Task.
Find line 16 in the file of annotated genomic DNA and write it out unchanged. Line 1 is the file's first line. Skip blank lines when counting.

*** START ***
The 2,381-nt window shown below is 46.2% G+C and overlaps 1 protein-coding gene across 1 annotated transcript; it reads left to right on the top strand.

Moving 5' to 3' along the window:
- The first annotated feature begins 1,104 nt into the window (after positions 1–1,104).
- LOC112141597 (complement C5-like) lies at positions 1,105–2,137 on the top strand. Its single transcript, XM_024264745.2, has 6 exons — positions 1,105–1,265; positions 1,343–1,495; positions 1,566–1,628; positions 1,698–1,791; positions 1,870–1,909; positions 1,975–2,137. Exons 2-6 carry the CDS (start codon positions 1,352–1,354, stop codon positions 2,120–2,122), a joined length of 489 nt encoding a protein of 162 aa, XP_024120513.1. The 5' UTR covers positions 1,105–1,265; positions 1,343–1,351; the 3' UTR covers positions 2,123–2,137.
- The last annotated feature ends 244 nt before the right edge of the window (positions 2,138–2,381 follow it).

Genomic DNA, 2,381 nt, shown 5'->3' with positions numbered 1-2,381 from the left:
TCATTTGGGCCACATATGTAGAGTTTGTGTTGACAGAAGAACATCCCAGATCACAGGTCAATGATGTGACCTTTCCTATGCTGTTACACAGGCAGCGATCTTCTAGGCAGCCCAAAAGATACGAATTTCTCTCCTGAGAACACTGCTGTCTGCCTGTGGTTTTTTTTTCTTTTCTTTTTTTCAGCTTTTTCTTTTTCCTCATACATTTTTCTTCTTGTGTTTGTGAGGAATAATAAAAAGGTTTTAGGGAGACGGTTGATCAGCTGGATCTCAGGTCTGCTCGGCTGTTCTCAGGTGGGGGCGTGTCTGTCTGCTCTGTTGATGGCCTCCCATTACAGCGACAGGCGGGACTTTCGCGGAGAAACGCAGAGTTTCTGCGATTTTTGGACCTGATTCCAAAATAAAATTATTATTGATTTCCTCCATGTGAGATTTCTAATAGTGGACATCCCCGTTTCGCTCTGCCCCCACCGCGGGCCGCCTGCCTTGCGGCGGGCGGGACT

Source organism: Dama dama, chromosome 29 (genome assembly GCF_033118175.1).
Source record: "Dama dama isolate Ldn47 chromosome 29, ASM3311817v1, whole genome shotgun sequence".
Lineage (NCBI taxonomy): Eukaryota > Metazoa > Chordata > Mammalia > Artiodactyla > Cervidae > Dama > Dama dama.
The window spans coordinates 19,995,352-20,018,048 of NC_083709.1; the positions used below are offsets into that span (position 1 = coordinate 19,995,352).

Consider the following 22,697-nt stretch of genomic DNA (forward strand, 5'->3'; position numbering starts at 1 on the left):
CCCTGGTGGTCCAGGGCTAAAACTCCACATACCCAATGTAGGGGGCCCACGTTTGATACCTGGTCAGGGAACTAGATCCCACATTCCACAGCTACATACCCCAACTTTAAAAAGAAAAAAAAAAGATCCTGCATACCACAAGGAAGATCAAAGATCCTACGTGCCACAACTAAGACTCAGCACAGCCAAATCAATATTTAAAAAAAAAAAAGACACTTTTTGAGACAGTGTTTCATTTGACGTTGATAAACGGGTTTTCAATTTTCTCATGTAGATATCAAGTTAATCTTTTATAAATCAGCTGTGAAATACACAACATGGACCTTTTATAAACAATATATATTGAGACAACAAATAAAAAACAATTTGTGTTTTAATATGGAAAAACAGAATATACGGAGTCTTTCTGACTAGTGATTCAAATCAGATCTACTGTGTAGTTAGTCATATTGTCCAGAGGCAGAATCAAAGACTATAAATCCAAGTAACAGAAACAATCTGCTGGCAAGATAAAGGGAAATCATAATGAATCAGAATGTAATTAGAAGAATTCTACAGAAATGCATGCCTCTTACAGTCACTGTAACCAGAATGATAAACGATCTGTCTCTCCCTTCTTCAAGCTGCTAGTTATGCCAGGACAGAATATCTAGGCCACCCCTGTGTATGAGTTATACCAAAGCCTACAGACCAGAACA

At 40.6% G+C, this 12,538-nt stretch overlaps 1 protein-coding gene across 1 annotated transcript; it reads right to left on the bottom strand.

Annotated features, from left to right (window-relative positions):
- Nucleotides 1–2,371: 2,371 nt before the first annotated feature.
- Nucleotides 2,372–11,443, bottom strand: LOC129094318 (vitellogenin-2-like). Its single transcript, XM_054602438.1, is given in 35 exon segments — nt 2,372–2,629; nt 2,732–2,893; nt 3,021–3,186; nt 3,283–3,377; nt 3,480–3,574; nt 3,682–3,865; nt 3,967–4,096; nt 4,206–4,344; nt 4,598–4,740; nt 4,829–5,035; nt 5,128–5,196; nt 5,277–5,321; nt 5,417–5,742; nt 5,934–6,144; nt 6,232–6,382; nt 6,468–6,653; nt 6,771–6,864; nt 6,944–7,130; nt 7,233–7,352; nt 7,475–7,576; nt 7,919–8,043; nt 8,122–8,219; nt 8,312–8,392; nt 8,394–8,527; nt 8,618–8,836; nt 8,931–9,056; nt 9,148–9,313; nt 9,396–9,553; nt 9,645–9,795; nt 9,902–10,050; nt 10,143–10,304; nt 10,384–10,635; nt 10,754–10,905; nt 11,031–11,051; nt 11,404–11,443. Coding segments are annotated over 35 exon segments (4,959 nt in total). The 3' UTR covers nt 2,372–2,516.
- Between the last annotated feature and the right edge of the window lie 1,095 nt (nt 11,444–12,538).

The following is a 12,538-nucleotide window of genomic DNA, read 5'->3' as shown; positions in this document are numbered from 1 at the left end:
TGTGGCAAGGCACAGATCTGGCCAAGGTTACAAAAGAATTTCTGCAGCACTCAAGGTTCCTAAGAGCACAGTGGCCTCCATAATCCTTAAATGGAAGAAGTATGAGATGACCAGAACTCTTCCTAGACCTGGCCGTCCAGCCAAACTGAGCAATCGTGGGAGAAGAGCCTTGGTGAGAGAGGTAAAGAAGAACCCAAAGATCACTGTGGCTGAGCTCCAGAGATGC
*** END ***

- Nucleotides 1–2,371: 2,371 nt before the first annotated feature.